The Reserve Bank of India has removed pricing curbs on microfinance loans given by financial institutions, the central bank said in a circular issued on Monday setting out fresh guidelines for microfinancing.
Previously, there were limits set on the maximum interest rate that a microfinance lender could charge on loans which was set at a maximum of 10-12 percentage points above the institutions' cost of funds or 2.75 times the average base rate for top five commercial banks.
Any loan given without a collateral to a household having an annual income of up to 300,000 Indian rupees ($3,918) is considered to be a microfinance loan.
“Lowering the threshold for qualifying assets to 75% of the net assets for an NBFC acting as a microfinance institution will potentially assist in getting more institutions under the umbrella of NBFC-MFI. The higher the number of loan facilitators in the microfinance space designated to serve low-income households, the higher will be the number of customers served who are seeking small-ticket collateral-free loans,” said Raj Khosla, founder and managing director, MyMoneyMantra.
The RBI had put out a discussion paper on microfinance loans in June 2021 and released final guidelines after taking into account comments received from stakeholders.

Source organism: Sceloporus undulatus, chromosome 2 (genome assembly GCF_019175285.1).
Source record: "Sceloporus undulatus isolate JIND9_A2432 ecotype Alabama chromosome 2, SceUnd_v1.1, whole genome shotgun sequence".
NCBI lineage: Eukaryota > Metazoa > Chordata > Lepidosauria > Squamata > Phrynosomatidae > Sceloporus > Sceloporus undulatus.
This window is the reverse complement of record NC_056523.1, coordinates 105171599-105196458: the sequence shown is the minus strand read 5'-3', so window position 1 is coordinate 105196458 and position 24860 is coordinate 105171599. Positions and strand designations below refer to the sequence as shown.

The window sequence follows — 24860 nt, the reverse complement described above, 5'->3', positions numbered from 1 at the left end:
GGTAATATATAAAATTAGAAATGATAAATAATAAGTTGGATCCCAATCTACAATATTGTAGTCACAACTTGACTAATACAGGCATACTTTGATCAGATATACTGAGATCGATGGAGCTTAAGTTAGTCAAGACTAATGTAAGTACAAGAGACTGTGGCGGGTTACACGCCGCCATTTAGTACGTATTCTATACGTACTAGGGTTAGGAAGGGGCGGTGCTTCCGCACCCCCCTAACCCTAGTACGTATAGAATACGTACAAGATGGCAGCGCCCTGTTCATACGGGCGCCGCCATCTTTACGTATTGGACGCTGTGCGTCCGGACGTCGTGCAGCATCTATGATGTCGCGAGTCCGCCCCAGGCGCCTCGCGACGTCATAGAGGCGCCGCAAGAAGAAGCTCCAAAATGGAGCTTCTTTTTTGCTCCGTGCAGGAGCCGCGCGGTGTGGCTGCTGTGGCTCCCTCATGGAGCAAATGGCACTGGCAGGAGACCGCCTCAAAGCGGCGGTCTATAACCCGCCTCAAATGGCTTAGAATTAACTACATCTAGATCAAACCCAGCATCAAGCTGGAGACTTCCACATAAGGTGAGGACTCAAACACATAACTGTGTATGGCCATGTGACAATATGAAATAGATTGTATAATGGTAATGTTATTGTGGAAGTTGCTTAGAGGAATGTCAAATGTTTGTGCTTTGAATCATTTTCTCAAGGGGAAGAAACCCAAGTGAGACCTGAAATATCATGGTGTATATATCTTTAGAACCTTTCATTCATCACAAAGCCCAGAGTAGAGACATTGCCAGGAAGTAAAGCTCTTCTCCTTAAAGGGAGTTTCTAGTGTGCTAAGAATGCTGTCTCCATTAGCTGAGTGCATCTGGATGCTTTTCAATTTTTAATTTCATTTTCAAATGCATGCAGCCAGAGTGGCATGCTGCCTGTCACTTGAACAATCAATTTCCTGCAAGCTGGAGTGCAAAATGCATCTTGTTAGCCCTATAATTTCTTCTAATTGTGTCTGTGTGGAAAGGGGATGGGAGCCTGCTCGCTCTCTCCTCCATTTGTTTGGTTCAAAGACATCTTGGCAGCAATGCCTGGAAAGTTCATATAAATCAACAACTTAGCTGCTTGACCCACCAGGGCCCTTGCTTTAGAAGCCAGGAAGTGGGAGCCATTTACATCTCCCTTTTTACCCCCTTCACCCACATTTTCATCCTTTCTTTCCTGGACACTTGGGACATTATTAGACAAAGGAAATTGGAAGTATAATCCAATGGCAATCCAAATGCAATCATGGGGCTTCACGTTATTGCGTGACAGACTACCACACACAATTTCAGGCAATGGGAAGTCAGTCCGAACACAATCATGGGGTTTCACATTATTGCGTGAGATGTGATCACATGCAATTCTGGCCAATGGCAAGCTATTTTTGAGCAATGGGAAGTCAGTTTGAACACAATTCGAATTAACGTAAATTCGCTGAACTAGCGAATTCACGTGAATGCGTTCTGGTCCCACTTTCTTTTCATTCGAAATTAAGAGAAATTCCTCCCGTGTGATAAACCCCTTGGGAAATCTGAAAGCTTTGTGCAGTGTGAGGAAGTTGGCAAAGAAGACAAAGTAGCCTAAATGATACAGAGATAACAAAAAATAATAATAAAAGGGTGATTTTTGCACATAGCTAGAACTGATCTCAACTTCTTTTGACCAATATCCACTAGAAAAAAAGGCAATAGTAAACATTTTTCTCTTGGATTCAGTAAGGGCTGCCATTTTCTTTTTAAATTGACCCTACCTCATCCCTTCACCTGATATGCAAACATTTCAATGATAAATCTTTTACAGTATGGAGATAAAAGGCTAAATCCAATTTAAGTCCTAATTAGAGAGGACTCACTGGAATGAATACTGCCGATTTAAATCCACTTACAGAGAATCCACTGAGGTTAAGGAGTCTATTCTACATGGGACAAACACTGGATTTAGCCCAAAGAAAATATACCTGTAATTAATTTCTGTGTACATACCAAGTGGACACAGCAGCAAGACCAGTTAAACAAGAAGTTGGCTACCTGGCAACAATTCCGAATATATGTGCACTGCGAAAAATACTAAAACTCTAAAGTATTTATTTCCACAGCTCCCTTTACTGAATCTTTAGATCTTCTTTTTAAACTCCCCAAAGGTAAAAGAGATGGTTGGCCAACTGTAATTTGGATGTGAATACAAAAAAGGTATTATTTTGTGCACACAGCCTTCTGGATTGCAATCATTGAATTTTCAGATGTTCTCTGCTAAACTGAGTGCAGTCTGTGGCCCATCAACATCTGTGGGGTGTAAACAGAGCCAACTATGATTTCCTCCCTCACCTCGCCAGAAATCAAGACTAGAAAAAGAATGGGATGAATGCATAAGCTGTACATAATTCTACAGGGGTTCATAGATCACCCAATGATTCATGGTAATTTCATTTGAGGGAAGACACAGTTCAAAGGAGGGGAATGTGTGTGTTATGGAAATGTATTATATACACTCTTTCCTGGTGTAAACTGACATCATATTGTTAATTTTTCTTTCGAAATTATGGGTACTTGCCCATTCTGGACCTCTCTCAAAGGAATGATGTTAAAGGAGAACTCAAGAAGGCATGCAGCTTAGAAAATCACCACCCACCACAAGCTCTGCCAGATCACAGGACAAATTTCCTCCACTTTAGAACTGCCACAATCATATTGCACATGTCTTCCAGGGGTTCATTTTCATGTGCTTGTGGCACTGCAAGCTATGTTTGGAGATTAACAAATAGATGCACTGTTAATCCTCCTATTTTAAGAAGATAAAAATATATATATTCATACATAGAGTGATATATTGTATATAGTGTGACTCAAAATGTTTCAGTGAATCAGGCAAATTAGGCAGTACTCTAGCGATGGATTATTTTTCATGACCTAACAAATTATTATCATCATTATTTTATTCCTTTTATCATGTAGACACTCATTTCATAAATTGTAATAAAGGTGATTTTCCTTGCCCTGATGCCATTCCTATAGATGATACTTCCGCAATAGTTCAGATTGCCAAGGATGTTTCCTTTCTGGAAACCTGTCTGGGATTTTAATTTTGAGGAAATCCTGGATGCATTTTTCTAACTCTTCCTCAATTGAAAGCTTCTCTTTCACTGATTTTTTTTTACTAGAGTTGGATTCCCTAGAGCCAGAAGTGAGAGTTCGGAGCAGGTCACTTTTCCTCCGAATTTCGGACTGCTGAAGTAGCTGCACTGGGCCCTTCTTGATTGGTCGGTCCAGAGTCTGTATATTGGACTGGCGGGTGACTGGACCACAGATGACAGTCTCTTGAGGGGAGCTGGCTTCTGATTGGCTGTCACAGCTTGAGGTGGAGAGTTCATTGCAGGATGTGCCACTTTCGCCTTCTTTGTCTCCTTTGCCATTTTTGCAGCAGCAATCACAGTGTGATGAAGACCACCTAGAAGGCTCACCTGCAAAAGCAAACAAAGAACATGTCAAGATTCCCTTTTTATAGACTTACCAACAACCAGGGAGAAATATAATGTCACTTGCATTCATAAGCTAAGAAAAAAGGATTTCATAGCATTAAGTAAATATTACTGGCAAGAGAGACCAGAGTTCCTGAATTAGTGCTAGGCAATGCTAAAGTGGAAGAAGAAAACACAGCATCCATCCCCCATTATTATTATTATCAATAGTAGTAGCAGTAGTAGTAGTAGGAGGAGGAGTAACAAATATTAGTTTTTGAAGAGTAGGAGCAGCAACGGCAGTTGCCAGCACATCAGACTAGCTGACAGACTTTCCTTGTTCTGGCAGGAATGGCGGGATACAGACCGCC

In its consultation paper, the RBI said boards of microfinance institutions will have the freedom to determine the interest rates on loans, while adding that it wanted to create a level playing field for all lenders so that the market mechanism would lead to a reduction in lending rates across the entire sector.
"Interest rates and other charges/ fees on microfinance loans should not be usurious. These shall be subjected to supervisory scrutiny by the Reserve Bank," the release said.
RBI also said the lenders' should adopt flexible repayment policies to meet borrowers' needs.
The central bank has also laid down stricter guidelines concerning recovery of loans, agreements made with customers as training of staff.
The new guidelines will be effective April 1, 2022, the RBI said.
Microfinance firms in India typically cater to people without bank accounts and the industry has an outstanding portfolio of 2,260 billion rupees ($29.52 billion) as of September 2021, according to Equifax.
Bankers and analysts estimate that over 50 per cent of the market still remains untapped which has resulted in a lot of interest from global private equity and venture capital firms.
Increasing the upper limit to 25% for microfinance institutions, effectively allowing them to extend more collateral-free loans to low-income households, Khosla said.